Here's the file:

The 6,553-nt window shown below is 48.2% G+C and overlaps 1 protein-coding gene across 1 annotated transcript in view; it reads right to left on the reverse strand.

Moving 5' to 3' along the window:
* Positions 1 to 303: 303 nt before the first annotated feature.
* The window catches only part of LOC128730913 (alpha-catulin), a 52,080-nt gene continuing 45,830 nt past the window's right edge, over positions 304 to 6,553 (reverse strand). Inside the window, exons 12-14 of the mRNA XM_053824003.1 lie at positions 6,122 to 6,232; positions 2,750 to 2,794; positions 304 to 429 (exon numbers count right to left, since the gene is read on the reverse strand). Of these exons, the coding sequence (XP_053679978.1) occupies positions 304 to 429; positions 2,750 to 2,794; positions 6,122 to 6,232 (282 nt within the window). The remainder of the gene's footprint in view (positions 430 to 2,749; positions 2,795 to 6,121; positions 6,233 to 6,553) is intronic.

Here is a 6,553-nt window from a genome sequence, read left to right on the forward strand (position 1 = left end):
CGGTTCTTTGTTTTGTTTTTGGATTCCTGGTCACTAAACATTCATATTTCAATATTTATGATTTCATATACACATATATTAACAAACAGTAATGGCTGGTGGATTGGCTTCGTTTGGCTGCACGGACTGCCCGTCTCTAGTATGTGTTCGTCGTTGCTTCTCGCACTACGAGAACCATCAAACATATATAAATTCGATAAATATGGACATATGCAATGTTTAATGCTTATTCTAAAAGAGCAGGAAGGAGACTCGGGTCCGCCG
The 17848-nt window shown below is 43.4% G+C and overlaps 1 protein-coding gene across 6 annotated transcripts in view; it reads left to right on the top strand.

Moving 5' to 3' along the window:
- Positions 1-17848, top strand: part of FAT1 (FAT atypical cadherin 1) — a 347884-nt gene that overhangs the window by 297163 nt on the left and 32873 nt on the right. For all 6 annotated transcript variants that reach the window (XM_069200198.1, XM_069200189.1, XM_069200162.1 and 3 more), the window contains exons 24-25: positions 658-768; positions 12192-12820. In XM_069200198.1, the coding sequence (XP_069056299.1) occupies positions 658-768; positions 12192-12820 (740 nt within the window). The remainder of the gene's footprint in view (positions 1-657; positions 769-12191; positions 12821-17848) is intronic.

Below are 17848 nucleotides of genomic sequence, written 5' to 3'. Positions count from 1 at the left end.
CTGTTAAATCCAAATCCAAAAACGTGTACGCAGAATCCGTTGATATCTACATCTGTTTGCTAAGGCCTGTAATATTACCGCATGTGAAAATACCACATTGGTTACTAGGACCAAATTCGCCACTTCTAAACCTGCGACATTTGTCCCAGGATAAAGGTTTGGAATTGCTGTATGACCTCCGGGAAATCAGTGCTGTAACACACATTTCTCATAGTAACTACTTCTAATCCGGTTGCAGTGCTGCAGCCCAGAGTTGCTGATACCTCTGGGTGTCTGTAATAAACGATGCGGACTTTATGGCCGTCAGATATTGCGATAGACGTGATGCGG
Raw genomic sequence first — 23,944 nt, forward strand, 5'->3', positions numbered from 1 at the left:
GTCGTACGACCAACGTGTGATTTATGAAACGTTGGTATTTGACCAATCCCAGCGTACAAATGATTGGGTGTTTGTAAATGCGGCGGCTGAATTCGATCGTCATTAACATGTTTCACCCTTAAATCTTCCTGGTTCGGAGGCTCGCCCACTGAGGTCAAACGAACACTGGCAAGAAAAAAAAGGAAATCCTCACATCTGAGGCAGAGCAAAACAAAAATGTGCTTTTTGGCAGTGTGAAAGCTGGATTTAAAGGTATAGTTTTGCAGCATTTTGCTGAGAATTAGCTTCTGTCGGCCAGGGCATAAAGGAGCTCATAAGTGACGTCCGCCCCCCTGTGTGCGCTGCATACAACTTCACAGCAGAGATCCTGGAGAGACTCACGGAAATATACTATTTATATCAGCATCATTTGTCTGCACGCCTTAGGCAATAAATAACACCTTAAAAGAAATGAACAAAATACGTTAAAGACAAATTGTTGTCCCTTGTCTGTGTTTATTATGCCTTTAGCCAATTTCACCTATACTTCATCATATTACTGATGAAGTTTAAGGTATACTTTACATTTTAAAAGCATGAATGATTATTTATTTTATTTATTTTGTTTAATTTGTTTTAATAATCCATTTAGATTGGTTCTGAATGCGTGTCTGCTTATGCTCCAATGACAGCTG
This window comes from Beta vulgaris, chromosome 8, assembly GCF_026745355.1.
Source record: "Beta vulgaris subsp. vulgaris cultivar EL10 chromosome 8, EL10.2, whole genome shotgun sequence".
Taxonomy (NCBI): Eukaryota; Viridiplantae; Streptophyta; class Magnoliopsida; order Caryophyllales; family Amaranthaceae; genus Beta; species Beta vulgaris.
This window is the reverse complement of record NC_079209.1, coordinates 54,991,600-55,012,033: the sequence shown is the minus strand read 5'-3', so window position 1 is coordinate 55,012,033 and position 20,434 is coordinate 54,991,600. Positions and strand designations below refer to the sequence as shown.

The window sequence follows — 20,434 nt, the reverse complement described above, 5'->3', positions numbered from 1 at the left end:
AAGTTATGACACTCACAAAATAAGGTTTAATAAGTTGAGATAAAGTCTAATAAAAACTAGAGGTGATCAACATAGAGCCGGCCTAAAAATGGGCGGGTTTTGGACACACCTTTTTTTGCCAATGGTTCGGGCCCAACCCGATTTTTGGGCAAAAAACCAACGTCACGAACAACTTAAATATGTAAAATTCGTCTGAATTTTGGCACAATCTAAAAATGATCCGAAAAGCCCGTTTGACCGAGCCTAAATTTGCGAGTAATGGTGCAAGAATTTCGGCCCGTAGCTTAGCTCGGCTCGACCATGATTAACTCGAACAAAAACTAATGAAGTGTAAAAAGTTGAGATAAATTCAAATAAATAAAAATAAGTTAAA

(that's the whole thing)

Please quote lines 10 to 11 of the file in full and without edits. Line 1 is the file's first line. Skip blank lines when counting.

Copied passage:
Below are 17848 nucleotides of genomic sequence, written 5' to 3'. Positions count from 1 at the left end.
CTGTTAAATCCAAATCCAAAAACGTGTACGCAGAATCCGTTGATATCTACATCTGTTTGCTAAGGCCTGTAATATTACCGCATGTGAAAATACCACATTGGTTACTAGGACCAAATTCGCCACTTCTAAACCTGCGACATTTGTCCCAGGATAAAGGTTTGGAATTGCTGTATGACCTCCGGGAAATCAGTGCTGTAACACACATTTCTCATAGTAACTACTTCTAATCCGGTTGCAGTGCTGCAGCCCAGAGTTGCTGATACCTCTGGGTGTCTGTAATAAACGATGCGGACTTTATGGCCGTCAGATATTGCGATAGACGTGATGCGG